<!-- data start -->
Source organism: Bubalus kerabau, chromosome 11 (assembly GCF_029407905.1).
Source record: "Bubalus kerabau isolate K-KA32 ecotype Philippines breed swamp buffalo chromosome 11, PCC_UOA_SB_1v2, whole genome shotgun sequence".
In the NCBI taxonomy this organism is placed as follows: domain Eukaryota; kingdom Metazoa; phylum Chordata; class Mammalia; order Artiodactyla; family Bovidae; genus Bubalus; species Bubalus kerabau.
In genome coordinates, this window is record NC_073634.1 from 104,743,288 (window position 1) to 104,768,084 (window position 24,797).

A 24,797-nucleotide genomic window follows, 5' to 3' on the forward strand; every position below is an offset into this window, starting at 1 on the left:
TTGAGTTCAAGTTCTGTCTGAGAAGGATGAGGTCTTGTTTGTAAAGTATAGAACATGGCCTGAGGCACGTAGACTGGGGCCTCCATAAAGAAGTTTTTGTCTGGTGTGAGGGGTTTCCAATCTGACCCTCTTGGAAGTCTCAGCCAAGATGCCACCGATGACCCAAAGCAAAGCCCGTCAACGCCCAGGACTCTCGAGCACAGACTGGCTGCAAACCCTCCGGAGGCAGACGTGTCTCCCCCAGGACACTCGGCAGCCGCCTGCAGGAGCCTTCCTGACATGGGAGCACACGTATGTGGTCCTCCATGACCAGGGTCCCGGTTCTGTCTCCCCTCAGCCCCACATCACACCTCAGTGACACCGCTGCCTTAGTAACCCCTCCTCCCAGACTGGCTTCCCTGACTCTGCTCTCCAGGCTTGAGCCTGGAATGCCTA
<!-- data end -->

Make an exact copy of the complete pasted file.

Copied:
Source organism: Bubalus kerabau, chromosome 11 (assembly GCF_029407905.1).
Source record: "Bubalus kerabau isolate K-KA32 ecotype Philippines breed swamp buffalo chromosome 11, PCC_UOA_SB_1v2, whole genome shotgun sequence".
In the NCBI taxonomy this organism is placed as follows: domain Eukaryota; kingdom Metazoa; phylum Chordata; class Mammalia; order Artiodactyla; family Bovidae; genus Bubalus; species Bubalus kerabau.
In genome coordinates, this window is record NC_073634.1 from 104,743,288 (window position 1) to 104,768,084 (window position 24,797).

A 24,797-nucleotide genomic window follows, 5' to 3' on the forward strand; every position below is an offset into this window, starting at 1 on the left:
TTGAGTTCAAGTTCTGTCTGAGAAGGATGAGGTCTTGTTTGTAAAGTATAGAACATGGCCTGAGGCACGTAGACTGGGGCCTCCATAAAGAAGTTTTTGTCTGGTGTGAGGGGTTTCCAATCTGACCCTCTTGGAAGTCTCAGCCAAGATGCCACCGATGACCCAAAGCAAAGCCCGTCAACGCCCAGGACTCTCGAGCACAGACTGGCTGCAAACCCTCCGGAGGCAGACGTGTCTCCCCCAGGACACTCGGCAGCCGCCTGCAGGAGCCTTCCTGACATGGGAGCACACGTATGTGGTCCTCCATGACCAGGGTCCCGGTTCTGTCTCCCCTCAGCCCCACATCACACCTCAGTGACACCGCTGCCTTAGTAACCCCTCCTCCCAGACTGGCTTCCCTGACTCTGCTCTCCAGGCTTGAGCCTGGAATGCCTA